"A Dog Took My Face and Gave Me a Better Face to Change the World: The Celeste Cunningham Story": 30 Rock
(Sorry this is so late. I've been busy at work and battling an ear infection. I'll try to get up a piece on that remarkable episode of The Office and the latest Friday Night Lights tomorrow. --ed.)
30 Rock broke out its political guns again Thursday night in a great episode that showed the places where conservatism and liberalism waver -- when it comes to impressing a pretty Democratic girl you're sleeping with or when it comes to protecting the lives of those you love from prospective Amazing Race contestants, respectively. It was another riotously funny episode for the show's young season, and it makes me all the more sad that 30 Rock will be leaving us shortly, as it runs out of new episodes to air. This feels like the start of an all-star season, and to see it cut short will be sad.
While this episode wasn't QUITE as subversive as Greenzo, it was in a rather nifty way. One of the most interesting character traits of Liz Lemon is that she's always been a bit of a racist, and situations seem to conspire to bring out this trait in front of people who would be offended by it (like Jack's assistant, Jonathan -- loved how Jack sidestepped her racial profiling while Jonathan was in the room and then immediately gave her the number of someone in Homeland Security after). What's interesting about Liz is that she considers herself a liberal but hasn't done a great deal of thinking about her positions, seemingly. She reacts to everything in a kneejerk sort of way. It's a great parody of what most Americans think of "limousine liberals," and it never fails to make me laugh.
30 Rock always has it more out for conservatives, though. This is not to say that the show portrays them as anything as simplistic as evil, though; clearly, the show's writers have a great deal of affection for Jack. They're just deeply skeptical of his "business at all costs and damn the consequences!" worldview. To a great degree, the central conflict of 30 Rock is the central conflict of American life since the 1980s -- many of us harbor liberal leanings, but changing the system is so hard that it's just easier to go along with whatever works and let men like Jack Donaghy make the hard calls. It'd be a tremendously depressing view of the world if it weren't so funny.
Anyway, the Liz plot was funny, but not half as funny as the plot where Jack (apparently an ex-liberal himself) fell in love, unknowingly, with a Democratic congresswoman who got into politics because a dog shot off her face (depicted, hilariously, as the plot of a Lifetime movie that both Pete and Jack sat down to watch at various points). It was a strange, strange plot, but Edie Falco has a gift for comedy that The Sopranos always utilized in a stealthy fashion, and it was great to see her cut loose. She and Baldwin had a rollicking chemistry, and that made their scenes together tremendously funny (especially when he told her she made love like an ugly girl). I'm glad she's (seemingly) sticking around, and I hope that we get more scenes where Tracy gets to comment on the relationship. One of the things that has made this season so good so far is that the show is just perfectly utilizing Tracy Morgan, and he's making the most of every line and every subplot he's given.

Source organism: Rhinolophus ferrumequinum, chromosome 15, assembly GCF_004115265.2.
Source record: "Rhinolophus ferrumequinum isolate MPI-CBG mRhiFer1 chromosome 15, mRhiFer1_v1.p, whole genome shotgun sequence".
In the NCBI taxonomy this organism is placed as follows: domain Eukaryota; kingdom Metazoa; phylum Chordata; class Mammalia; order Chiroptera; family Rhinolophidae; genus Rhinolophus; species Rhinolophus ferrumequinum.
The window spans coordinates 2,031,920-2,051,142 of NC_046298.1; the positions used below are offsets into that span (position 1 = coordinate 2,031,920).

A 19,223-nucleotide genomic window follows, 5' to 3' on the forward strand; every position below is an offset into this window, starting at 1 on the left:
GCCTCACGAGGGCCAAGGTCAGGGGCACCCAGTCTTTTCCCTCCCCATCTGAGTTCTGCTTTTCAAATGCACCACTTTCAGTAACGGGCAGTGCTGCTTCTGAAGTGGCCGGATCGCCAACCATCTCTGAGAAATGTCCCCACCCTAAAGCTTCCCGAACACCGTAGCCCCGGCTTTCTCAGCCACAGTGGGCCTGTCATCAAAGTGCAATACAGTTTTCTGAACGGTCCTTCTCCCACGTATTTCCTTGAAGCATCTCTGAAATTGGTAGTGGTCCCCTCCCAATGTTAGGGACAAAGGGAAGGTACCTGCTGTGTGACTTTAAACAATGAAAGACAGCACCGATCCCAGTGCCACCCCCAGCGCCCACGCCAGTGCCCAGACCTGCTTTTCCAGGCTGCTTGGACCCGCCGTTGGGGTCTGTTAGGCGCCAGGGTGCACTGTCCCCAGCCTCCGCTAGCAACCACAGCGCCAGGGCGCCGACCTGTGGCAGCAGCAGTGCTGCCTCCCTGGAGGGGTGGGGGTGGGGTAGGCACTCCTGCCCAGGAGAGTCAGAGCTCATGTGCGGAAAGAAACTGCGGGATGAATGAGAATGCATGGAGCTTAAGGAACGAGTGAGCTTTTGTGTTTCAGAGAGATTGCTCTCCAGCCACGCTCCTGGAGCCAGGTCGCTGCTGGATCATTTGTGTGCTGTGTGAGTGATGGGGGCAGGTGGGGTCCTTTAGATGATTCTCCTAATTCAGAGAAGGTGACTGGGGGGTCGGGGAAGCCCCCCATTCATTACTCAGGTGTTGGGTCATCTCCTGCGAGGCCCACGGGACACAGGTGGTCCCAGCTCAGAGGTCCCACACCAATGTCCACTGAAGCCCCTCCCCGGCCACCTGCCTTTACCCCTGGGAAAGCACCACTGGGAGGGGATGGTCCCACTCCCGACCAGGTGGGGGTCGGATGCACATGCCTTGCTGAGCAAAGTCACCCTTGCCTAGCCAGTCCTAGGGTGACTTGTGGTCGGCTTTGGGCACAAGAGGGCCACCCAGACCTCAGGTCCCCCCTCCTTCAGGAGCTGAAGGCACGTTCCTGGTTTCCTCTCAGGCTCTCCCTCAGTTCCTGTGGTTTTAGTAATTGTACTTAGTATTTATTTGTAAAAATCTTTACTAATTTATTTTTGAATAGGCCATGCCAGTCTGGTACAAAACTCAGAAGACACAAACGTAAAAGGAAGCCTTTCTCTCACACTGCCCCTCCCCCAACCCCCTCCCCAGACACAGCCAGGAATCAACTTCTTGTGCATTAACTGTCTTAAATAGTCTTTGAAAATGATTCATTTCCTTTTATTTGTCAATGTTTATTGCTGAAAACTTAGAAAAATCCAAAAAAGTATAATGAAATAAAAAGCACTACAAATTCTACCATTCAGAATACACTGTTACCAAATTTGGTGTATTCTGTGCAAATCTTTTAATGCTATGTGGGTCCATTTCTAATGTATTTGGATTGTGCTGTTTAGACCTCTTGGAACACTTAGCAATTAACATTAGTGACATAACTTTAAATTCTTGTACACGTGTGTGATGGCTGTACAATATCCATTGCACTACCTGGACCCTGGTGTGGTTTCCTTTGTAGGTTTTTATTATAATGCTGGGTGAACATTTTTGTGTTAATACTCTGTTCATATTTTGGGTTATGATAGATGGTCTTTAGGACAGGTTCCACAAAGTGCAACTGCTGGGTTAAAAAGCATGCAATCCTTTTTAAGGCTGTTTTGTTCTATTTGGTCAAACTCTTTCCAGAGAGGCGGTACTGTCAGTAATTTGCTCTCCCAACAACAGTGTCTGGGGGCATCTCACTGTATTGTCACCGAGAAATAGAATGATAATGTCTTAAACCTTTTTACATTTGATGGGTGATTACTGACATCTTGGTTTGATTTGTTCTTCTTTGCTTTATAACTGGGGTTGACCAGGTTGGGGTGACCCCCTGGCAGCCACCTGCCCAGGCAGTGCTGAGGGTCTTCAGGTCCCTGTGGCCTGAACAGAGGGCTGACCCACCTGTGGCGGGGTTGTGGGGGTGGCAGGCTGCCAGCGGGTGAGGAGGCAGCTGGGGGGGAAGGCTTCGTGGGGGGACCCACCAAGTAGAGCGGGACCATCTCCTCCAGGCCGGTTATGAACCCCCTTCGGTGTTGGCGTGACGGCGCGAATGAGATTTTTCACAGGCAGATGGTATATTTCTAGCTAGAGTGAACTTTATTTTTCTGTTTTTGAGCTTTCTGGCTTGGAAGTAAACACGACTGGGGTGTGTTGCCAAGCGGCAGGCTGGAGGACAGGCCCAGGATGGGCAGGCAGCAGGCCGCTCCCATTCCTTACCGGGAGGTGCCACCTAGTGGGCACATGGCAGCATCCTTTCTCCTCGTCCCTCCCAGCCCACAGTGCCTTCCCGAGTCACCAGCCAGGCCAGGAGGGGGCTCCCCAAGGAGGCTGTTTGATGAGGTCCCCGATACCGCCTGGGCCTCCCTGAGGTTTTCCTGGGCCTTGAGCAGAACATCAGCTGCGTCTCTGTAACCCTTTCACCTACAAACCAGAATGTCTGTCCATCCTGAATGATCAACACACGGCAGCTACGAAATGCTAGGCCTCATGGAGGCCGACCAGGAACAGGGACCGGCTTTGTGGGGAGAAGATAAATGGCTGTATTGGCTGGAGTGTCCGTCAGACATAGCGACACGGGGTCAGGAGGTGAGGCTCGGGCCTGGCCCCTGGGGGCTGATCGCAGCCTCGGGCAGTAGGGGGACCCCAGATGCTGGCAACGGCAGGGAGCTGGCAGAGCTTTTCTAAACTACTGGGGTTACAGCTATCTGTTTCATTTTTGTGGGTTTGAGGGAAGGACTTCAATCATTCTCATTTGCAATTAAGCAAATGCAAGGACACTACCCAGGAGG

The C-story, where Kenneth tried to raise the money to buy Jack a new pair of pants to replace a pair he lost, was not quite as funny, but it did have a great moment where Kenneth put on an ape mask and attempted to terrorize Lutz (then was beaten with a golf club), so I'm willing to overlook it in the face of an episode that was otherwise so strong.
30 Rock may be our most subversive show right now, which is really saying something in a universe with The Colbert Report, but 30 Rock's sheer, goofy willingness to make everyone out to be a hypocrite is garnering lots of love from me. Here's hoping the show can finish out its abbreviated season strongly.